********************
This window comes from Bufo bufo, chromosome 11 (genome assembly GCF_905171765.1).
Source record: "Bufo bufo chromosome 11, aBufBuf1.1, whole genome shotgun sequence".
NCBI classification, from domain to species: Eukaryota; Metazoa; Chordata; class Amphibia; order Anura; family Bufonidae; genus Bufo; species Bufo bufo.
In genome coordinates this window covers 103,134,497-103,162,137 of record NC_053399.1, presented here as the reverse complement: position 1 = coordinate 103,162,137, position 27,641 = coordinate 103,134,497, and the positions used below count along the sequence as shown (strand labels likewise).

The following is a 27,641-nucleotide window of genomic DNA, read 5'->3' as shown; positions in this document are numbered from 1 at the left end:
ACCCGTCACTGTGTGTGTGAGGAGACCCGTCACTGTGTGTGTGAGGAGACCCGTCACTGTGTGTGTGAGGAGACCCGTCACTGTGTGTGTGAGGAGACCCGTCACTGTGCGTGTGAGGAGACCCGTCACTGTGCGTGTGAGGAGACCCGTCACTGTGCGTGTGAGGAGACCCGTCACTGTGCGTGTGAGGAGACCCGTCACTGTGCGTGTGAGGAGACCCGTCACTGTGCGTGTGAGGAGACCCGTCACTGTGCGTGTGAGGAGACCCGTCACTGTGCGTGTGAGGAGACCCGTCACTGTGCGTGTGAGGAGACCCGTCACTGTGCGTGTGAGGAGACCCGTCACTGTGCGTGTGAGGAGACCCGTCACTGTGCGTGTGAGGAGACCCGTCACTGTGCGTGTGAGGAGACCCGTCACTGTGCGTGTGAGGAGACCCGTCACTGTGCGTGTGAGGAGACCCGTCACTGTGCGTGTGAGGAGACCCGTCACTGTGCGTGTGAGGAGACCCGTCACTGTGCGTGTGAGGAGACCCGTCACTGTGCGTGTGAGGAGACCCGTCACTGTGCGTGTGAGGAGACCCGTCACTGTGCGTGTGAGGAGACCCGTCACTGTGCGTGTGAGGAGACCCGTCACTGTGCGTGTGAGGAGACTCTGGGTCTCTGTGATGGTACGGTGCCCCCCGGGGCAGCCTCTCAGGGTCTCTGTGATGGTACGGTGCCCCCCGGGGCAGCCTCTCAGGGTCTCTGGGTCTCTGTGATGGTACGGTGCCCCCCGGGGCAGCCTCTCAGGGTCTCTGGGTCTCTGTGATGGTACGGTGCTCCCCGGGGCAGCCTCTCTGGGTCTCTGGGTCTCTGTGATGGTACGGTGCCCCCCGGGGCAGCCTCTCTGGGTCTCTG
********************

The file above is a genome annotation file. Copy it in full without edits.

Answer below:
This window comes from Bufo bufo, chromosome 11 (genome assembly GCF_905171765.1).
Source record: "Bufo bufo chromosome 11, aBufBuf1.1, whole genome shotgun sequence".
NCBI classification, from domain to species: Eukaryota; Metazoa; Chordata; class Amphibia; order Anura; family Bufonidae; genus Bufo; species Bufo bufo.
In genome coordinates this window covers 103,134,497-103,162,137 of record NC_053399.1, presented here as the reverse complement: position 1 = coordinate 103,162,137, position 27,641 = coordinate 103,134,497, and the positions used below count along the sequence as shown (strand labels likewise).

The following is a 27,641-nucleotide window of genomic DNA, read 5'->3' as shown; positions in this document are numbered from 1 at the left end:
ACCCGTCACTGTGTGTGTGAGGAGACCCGTCACTGTGTGTGTGAGGAGACCCGTCACTGTGTGTGTGAGGAGACCCGTCACTGTGTGTGTGAGGAGACCCGTCACTGTGCGTGTGAGGAGACCCGTCACTGTGCGTGTGAGGAGACCCGTCACTGTGCGTGTGAGGAGACCCGTCACTGTGCGTGTGAGGAGACCCGTCACTGTGCGTGTGAGGAGACCCGTCACTGTGCGTGTGAGGAGACCCGTCACTGTGCGTGTGAGGAGACCCGTCACTGTGCGTGTGAGGAGACCCGTCACTGTGCGTGTGAGGAGACCCGTCACTGTGCGTGTGAGGAGACCCGTCACTGTGCGTGTGAGGAGACCCGTCACTGTGCGTGTGAGGAGACCCGTCACTGTGCGTGTGAGGAGACCCGTCACTGTGCGTGTGAGGAGACCCGTCACTGTGCGTGTGAGGAGACCCGTCACTGTGCGTGTGAGGAGACCCGTCACTGTGCGTGTGAGGAGACCCGTCACTGTGCGTGTGAGGAGACCCGTCACTGTGCGTGTGAGGAGACCCGTCACTGTGCGTGTGAGGAGACCCGTCACTGTGCGTGTGAGGAGACCCGTCACTGTGCGTGTGAGGAGACCCGTCACTGTGCGTGTGAGGAGACTCTGGGTCTCTGTGATGGTACGGTGCCCCCCGGGGCAGCCTCTCAGGGTCTCTGTGATGGTACGGTGCCCCCCGGGGCAGCCTCTCAGGGTCTCTGGGTCTCTGTGATGGTACGGTGCCCCCCGGGGCAGCCTCTCAGGGTCTCTGGGTCTCTGTGATGGTACGGTGCTCCCCGGGGCAGCCTCTCTGGGTCTCTGGGTCTCTGTGATGGTACGGTGCCCCCCGGGGCAGCCTCTCTGGGTCTCTG